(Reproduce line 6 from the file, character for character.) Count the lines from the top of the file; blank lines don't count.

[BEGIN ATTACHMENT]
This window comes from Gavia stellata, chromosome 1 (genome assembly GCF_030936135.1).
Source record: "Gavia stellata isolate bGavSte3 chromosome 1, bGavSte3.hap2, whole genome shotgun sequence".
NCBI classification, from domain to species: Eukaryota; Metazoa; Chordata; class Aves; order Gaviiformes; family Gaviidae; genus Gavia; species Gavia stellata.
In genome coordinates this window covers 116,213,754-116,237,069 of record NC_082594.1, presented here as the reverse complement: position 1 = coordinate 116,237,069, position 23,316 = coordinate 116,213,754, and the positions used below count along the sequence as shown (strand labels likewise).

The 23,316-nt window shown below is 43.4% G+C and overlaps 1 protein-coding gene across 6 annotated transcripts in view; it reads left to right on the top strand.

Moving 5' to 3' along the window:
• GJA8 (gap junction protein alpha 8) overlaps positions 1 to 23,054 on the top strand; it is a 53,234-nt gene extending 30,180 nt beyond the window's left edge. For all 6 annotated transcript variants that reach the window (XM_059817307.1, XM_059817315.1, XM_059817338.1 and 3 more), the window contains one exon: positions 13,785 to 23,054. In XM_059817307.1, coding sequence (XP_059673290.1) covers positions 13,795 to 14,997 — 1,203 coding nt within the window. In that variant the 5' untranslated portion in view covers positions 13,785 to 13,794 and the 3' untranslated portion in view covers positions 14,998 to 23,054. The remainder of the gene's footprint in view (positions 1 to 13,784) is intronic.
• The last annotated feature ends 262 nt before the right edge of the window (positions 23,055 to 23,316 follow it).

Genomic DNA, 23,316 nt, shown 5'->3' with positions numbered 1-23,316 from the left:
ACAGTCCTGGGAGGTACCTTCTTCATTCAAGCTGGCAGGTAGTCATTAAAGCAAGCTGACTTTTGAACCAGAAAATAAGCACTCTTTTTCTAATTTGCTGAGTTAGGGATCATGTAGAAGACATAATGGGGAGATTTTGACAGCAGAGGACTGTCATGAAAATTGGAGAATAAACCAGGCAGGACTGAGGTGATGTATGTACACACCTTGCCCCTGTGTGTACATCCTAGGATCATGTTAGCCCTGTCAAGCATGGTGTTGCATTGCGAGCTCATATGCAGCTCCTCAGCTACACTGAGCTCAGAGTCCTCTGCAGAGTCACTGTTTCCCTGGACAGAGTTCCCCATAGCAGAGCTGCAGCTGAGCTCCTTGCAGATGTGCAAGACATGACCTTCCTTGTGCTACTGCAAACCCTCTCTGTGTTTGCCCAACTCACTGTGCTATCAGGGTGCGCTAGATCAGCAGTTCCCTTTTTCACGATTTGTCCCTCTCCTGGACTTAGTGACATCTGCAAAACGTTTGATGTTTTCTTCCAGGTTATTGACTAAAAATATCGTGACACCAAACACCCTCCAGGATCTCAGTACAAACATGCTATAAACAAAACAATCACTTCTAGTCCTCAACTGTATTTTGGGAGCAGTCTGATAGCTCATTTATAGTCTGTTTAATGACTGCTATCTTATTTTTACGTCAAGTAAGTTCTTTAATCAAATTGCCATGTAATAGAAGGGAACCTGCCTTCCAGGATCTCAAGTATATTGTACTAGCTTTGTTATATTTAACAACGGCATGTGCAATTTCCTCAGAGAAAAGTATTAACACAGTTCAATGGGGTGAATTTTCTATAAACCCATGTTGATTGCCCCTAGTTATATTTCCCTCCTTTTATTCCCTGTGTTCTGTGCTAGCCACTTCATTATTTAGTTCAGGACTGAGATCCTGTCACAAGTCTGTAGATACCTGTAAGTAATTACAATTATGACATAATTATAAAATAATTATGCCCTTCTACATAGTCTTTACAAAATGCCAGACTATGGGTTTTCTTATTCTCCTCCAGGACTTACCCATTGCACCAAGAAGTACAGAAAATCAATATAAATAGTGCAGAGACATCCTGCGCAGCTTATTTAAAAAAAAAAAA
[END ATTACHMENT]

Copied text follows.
Moving 5' to 3' along the window: